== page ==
Technology has made information readily available and has also transformed our economy. Knowing how to learn has replaced what to learn as the priority. Part of guiding students through this process is making our learning targets completely transparent. Click through to see how I do it.

There's nothing wrong with this organizer, and I like using the essential questions as formative assessment at the end of each lesson, but I wanted to incorporate some type of student interaction with the standards. So a colleague and I came up with this:

Technology has made information readily available and has also transformed our economy. Knowing how to learn has replaced what to learn as the priority. Part of guiding students through this process is making our learning targets completely transparent. Click through to see how I do it.

I think this is better because students are summarizing the standards, but they summarized and then did nothing else with them. So I'm moving to this:

Technology has made information readily available and has also transformed our economy. Knowing how to learn has replaced what to learn as the priority. Part of guiding students through this process is making our learning targets completely transparent. Click through to see how I do it.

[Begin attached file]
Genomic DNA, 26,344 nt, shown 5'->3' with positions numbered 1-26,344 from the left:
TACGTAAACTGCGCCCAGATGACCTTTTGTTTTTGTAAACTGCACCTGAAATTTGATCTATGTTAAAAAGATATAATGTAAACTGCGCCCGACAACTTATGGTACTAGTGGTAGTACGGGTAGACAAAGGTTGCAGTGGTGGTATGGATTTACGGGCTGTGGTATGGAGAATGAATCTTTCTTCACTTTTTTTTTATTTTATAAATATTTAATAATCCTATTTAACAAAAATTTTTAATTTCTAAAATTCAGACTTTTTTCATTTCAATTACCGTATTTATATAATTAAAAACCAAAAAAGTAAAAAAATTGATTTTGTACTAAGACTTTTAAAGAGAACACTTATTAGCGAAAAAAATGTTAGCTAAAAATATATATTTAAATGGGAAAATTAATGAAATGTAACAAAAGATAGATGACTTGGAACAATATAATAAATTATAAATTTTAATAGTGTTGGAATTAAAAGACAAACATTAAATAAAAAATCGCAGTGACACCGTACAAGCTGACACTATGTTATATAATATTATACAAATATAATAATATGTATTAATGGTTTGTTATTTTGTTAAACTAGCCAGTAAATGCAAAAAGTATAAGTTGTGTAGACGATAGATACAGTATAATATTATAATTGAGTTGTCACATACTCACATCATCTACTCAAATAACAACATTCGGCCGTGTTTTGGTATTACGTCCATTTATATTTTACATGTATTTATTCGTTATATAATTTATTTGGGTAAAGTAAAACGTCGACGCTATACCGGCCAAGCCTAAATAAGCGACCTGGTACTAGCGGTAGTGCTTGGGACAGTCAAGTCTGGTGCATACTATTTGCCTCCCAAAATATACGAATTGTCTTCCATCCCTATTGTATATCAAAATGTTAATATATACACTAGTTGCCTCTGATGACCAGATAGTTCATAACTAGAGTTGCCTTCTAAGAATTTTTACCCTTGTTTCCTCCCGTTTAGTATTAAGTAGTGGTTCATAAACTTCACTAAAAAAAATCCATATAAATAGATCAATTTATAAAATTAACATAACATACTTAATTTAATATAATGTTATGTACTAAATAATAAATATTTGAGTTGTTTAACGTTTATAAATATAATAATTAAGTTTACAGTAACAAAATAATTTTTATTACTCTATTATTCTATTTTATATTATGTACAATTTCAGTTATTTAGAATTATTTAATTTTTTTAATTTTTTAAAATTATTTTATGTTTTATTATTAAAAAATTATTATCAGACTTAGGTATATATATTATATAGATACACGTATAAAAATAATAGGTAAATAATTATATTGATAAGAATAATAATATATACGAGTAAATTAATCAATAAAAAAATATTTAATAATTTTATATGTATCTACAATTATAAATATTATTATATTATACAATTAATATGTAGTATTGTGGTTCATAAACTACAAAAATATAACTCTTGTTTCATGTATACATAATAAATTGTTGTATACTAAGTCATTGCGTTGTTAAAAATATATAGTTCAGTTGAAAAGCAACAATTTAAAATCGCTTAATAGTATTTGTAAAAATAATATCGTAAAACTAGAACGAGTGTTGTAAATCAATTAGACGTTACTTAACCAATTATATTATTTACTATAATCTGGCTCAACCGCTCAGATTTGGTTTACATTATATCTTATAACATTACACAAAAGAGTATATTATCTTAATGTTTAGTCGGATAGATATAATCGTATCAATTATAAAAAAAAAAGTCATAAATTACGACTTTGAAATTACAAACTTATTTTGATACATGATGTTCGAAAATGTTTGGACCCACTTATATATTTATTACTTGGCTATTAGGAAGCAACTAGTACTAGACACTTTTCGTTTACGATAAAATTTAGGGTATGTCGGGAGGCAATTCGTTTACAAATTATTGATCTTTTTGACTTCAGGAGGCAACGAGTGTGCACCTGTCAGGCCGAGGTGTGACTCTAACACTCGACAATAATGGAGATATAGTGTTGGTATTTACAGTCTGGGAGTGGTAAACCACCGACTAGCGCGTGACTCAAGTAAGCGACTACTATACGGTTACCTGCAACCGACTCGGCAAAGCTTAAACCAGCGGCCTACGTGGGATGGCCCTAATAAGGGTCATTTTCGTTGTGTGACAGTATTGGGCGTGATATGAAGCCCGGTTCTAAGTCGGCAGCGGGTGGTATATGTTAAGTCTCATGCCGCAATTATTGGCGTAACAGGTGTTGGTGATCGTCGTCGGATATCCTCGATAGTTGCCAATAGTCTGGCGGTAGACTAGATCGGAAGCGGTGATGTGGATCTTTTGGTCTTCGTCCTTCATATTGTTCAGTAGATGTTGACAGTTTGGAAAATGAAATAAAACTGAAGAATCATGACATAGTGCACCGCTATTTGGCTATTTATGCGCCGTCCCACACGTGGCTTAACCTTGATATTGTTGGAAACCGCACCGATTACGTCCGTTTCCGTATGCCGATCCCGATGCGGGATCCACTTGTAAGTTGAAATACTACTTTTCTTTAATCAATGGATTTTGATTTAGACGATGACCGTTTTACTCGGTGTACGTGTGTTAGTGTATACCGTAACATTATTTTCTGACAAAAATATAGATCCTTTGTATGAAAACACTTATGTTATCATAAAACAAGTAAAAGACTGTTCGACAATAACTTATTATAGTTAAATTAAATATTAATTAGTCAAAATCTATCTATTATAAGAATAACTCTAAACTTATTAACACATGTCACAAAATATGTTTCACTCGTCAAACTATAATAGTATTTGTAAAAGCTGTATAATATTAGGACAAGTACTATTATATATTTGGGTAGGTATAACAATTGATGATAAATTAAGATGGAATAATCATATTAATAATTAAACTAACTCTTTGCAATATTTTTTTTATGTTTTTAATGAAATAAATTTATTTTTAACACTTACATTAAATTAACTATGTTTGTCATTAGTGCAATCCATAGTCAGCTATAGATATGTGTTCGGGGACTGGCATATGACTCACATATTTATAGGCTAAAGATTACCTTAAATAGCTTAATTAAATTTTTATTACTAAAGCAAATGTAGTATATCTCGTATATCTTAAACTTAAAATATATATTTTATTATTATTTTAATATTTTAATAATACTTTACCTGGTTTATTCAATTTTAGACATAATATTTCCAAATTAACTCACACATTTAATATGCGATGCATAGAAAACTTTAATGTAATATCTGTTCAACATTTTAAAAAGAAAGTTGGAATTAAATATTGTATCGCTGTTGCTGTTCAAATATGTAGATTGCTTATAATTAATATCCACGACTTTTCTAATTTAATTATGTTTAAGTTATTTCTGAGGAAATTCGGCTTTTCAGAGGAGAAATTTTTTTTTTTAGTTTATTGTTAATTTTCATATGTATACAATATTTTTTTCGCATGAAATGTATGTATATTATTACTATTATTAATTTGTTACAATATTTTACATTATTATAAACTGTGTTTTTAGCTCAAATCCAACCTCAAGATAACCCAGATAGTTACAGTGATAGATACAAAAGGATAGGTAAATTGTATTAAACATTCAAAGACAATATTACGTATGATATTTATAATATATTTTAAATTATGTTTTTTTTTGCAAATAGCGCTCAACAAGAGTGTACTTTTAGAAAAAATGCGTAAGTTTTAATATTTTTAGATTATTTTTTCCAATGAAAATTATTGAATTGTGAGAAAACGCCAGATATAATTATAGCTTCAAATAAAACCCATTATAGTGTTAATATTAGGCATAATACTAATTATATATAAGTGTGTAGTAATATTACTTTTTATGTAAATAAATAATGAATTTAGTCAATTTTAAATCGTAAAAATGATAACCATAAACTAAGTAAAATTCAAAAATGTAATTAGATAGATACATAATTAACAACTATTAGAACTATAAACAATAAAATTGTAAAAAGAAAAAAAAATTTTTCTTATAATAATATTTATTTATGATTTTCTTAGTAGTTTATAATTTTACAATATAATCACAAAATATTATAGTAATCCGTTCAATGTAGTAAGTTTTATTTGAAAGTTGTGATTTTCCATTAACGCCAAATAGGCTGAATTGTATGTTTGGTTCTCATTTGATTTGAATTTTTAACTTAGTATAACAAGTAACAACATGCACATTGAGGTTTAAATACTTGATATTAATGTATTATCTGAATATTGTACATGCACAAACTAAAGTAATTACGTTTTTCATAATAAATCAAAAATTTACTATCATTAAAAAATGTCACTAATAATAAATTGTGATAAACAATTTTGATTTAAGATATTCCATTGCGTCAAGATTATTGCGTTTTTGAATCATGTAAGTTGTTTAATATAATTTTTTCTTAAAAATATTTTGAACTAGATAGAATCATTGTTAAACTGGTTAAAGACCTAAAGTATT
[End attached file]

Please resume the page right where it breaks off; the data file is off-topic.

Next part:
With this format, students summarize the standards and then use them to create learning targets. They use the verbs in the standards to understand the action they need to take with each standard. Do they need to explore, explain, evaluate, or describe? For example, if they have to compare and contrast, we talk about what that means and formulate learning targets around that. Students are basically unpacking the standards.

This is the rubric they use to rate their progress on each Learning Target:

Technology has made information readily available and has also transformed our economy. Knowing how to learn has replaced what to learn as the priority. Part of guiding students through this process is making our learning targets completely transparent. Click through to see how I do it.

Finally, students should know where to locate all information for a unit, the purpose behind each assignment (learning targets addressed), and to check off assignments completed or to reflect on why they did not complete a particular assignment.

Technology has made information readily available and has also transformed our economy. Knowing how to learn has replaced what to learn as the priority. Part of guiding students through this process is making our learning targets completely transparent. Click through to see how I do it.